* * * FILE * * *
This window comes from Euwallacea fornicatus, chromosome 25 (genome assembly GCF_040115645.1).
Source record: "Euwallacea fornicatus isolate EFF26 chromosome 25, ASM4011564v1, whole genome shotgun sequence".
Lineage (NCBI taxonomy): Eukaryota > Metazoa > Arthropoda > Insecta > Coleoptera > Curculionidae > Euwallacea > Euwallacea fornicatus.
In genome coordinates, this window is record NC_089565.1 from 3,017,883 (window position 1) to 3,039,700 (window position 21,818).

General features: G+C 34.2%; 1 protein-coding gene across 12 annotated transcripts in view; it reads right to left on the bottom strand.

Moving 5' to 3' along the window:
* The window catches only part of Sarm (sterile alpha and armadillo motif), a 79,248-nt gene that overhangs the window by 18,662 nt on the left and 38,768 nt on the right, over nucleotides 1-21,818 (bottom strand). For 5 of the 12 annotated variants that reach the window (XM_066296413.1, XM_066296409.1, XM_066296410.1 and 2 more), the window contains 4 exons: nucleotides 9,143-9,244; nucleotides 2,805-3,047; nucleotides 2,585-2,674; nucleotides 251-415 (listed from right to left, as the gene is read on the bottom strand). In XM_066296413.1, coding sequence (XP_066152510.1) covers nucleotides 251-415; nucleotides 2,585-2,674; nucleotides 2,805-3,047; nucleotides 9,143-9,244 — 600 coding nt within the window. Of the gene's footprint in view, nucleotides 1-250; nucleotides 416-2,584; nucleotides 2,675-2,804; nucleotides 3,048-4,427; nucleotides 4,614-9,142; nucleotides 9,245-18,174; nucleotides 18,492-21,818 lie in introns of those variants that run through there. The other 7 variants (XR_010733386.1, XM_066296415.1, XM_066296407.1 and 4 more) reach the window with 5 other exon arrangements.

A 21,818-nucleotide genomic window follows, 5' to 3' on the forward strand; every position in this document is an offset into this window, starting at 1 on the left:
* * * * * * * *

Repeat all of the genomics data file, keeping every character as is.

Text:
This window comes from Euwallacea fornicatus, chromosome 25 (genome assembly GCF_040115645.1).
Source record: "Euwallacea fornicatus isolate EFF26 chromosome 25, ASM4011564v1, whole genome shotgun sequence".
Lineage (NCBI taxonomy): Eukaryota > Metazoa > Arthropoda > Insecta > Coleoptera > Curculionidae > Euwallacea > Euwallacea fornicatus.
In genome coordinates, this window is record NC_089565.1 from 3,017,883 (window position 1) to 3,039,700 (window position 21,818).

General features: G+C 34.2%; 1 protein-coding gene across 12 annotated transcripts in view; it reads right to left on the bottom strand.

Moving 5' to 3' along the window:
* The window catches only part of Sarm (sterile alpha and armadillo motif), a 79,248-nt gene that overhangs the window by 18,662 nt on the left and 38,768 nt on the right, over nucleotides 1-21,818 (bottom strand). For 5 of the 12 annotated variants that reach the window (XM_066296413.1, XM_066296409.1, XM_066296410.1 and 2 more), the window contains 4 exons: nucleotides 9,143-9,244; nucleotides 2,805-3,047; nucleotides 2,585-2,674; nucleotides 251-415 (listed from right to left, as the gene is read on the bottom strand). In XM_066296413.1, coding sequence (XP_066152510.1) covers nucleotides 251-415; nucleotides 2,585-2,674; nucleotides 2,805-3,047; nucleotides 9,143-9,244 — 600 coding nt within the window. Of the gene's footprint in view, nucleotides 1-250; nucleotides 416-2,584; nucleotides 2,675-2,804; nucleotides 3,048-4,427; nucleotides 4,614-9,142; nucleotides 9,245-18,174; nucleotides 18,492-21,818 lie in introns of those variants that run through there. The other 7 variants (XR_010733386.1, XM_066296415.1, XM_066296407.1 and 4 more) reach the window with 5 other exon arrangements.

A 21,818-nucleotide genomic window follows, 5' to 3' on the forward strand; every position in this document is an offset into this window, starting at 1 on the left: